The Modular Payoff
Stronger, faster, less expensive — how? Consider the following points.
- Lower building costs. Most modular homes cost six to 15 percent less to build than a traditional on-site structure. Much of this
comes from material savings and from labor savings to the builder. Modules arrive on site approximately 80 to 90 percent
complete. Bell-Ayr Homes is concerned about the looming shortage of skilled tradesmen, and we see modular as a way around
that rising cost. The more labor becomes an issue, the better modular looks. Our modular products come from high-end
modular factories that have a cost of labor that is much lower than site built himes. The cost savings are derived from the labor
force, which is a cross between old Yankee craftsman and the use of today's computerized mechanics. In addition, the factories
are building many homes per year, and they purchase most of their materials at prices much lower than local lumberyards and
supply houses. The combination of lower labor costs and lower material costs is passed through the factory to you the
consumer, and results in a quality home or addition at the best possible price.
- Strong structures. A modular house has to be strong enough to be shipped and lifted by a crane with straps. Homes are built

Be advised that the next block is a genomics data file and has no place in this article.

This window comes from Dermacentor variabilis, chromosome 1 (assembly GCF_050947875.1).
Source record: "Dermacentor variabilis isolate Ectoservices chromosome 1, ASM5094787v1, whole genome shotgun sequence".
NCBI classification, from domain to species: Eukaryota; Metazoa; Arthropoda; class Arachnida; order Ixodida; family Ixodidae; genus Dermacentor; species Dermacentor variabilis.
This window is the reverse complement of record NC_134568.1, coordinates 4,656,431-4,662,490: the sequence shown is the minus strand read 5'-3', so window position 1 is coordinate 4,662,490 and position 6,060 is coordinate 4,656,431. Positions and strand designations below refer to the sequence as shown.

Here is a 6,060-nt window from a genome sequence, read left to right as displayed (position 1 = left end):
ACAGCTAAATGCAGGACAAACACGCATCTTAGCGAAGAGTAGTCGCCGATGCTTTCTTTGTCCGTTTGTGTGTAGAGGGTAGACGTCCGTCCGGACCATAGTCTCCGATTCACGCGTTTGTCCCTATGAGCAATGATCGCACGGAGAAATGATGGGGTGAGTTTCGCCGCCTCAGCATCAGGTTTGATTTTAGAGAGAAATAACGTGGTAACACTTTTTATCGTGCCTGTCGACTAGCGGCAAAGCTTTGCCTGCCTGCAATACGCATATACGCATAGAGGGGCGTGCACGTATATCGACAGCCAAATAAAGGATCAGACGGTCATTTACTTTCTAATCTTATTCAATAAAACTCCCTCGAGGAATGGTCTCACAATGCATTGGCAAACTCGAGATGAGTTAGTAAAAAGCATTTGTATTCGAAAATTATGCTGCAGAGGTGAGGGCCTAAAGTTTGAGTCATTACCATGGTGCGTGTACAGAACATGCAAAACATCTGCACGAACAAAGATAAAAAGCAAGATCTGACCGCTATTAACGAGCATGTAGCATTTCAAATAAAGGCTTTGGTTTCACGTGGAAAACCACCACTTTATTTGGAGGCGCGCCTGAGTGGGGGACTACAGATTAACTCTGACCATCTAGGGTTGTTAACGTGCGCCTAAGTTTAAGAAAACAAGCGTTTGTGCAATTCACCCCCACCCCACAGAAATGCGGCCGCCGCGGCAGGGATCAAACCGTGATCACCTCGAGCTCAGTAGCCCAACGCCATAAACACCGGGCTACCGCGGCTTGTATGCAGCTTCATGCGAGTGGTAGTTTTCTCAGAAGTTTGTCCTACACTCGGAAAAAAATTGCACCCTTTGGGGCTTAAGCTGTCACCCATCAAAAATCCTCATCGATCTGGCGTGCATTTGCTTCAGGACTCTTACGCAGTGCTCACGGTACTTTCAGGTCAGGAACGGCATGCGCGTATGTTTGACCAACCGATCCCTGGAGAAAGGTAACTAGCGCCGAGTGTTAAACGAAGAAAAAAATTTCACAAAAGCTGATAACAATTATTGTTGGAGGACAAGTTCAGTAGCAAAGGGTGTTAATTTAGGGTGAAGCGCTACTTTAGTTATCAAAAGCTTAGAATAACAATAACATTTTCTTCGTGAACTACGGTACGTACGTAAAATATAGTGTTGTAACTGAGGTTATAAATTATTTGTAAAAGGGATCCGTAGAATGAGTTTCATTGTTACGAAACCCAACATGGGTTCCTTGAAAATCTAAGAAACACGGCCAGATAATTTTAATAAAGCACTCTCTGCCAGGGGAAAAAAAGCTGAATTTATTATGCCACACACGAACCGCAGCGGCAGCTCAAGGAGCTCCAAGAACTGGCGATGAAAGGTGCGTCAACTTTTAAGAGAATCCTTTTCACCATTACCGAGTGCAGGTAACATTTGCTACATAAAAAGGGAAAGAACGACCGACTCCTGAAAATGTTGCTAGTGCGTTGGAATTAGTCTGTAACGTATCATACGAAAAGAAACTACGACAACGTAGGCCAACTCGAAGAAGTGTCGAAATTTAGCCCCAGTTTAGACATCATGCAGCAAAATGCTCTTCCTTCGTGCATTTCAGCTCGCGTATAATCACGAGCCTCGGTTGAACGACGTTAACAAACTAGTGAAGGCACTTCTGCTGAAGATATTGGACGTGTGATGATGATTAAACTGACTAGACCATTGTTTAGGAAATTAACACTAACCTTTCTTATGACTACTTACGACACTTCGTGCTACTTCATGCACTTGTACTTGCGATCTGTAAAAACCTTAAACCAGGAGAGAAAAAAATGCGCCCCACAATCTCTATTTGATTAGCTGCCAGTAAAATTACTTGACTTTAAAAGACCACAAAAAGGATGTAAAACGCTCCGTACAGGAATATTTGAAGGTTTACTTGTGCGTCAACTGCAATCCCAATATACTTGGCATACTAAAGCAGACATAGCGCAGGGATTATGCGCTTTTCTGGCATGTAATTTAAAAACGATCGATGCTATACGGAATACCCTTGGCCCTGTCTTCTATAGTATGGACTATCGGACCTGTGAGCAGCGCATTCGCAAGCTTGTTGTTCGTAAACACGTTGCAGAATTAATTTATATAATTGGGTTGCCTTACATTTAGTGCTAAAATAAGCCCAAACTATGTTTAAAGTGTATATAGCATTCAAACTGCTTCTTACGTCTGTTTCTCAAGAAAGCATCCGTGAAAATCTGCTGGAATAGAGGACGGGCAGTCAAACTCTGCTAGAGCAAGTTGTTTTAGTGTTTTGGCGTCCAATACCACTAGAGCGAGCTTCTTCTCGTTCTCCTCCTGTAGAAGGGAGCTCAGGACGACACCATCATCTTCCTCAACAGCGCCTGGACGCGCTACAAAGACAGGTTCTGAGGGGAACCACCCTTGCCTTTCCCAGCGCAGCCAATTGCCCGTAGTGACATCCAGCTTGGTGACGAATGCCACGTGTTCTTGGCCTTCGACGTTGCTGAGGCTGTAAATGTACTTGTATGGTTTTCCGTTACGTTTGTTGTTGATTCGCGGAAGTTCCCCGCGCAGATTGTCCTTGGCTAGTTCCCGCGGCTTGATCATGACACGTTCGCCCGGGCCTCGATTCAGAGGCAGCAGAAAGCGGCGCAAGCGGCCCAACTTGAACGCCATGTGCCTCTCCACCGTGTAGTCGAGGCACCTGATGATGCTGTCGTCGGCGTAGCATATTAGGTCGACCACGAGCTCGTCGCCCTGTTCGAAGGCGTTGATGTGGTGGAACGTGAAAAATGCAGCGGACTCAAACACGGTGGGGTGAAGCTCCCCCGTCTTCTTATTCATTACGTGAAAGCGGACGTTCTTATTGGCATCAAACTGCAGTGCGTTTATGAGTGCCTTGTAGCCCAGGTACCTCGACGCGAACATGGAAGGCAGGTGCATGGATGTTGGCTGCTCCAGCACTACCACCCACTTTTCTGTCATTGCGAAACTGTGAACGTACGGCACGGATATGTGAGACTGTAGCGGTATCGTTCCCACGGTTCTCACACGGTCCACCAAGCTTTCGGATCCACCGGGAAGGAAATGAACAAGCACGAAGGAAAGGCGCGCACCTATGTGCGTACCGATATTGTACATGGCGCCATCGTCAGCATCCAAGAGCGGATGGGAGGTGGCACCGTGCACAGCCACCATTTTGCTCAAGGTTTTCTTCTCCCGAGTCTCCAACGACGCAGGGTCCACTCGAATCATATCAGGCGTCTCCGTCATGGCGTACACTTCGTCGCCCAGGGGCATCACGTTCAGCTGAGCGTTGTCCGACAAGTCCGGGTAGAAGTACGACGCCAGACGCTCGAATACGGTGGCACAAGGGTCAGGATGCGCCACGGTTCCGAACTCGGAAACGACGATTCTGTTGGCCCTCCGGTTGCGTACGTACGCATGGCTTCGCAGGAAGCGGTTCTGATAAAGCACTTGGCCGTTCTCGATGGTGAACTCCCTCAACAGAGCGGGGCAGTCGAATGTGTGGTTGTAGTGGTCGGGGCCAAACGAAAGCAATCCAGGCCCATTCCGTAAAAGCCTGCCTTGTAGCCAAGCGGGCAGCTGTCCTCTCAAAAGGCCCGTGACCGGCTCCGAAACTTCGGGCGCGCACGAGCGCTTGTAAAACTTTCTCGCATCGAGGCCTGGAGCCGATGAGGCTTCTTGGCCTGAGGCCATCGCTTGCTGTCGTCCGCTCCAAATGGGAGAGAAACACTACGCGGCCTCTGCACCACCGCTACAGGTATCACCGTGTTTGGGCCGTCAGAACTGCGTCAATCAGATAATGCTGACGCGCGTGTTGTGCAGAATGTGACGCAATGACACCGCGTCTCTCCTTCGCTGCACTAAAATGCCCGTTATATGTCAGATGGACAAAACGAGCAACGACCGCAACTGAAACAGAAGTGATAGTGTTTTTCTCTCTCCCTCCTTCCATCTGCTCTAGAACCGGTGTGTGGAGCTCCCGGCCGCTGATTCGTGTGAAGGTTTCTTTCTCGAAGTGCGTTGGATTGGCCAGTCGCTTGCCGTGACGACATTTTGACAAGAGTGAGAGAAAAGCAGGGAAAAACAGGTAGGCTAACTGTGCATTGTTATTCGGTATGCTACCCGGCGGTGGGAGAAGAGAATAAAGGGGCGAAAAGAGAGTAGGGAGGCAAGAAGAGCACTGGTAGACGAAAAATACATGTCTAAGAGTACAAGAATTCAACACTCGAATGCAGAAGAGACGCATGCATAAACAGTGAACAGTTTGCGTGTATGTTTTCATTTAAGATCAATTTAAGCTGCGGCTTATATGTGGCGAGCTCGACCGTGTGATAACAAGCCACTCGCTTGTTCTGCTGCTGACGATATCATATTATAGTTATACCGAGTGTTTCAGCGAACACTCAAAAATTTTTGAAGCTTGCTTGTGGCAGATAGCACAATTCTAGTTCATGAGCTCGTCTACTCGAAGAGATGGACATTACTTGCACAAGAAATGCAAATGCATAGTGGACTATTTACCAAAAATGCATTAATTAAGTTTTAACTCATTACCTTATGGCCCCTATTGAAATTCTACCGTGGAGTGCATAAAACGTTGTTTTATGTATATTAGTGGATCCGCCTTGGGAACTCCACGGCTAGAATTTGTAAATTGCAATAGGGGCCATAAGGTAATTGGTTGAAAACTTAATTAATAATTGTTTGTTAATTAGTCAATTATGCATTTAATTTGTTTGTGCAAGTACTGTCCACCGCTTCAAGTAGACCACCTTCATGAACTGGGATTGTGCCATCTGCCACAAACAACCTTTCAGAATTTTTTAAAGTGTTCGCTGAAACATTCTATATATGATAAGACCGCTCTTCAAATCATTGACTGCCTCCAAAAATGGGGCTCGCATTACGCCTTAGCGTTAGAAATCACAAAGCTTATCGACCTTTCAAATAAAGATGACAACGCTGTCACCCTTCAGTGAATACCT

using 2x6 studs, all plywood sub-floors, and features such as Delta fixtures and Andersen windows - all the things a high-end
stick builder would use. Modular manufacturers always build to International Residential Code (IRC) standards, even if that isn't
required in a local market. They meet any local code requirement, including high-wind zone criteria. Code compliance is checked
- Fast completion. The factory can build a home in 1-3 weeks. While the factory is building the home, we are busy prepping the
land and constructing the foundation. Once the house is delivered, an experienced modular set crew can assemble the modules
in a day or two. Bell-Ayr Homes then finishes the home in two to six weeks, based upon the complexity of the home itself.
Building houses faster means you can build more of them. Materials don't sit around on the job site, attracting mold or thieves.
For example, there is a huge push to doing tear downs in urban areas, where people are replacing junky houses on their valuable
property. Building a modular house can compress the time those people are out of their home into a few months. This is a huge
advantage, not to mention less time disturbing your neighbors with construction.
- Automatic green. Because of the material-resource use and the energy efficiency of the factory-production process, a modular
home can get a builder halfway to LEED certification just by taking it off the truck. Additional green features can be added at the
factory, where recycling is an obsession. The green advantage is a driving force in modular's growing appeal. Modular homes
are built in a controlled setting with a full-time crew: no weather delays, storm damage or labor diversions. The process is friendly
to the environment. There’s less energy consumption because workers are not traveling to the site for 12 to 15 months.
- Reduced builder risks. Going modular significantly reduces a builders' risks and associated costs, such as insurance, project
management and supervision, inventory holdings and securing the jobsite.
For an overview of the modular construction process, click here to download the Modular Building Systems Association Guide.
For more information on modular construction, go to www.NAHB.org/modular.
More House. Less Money.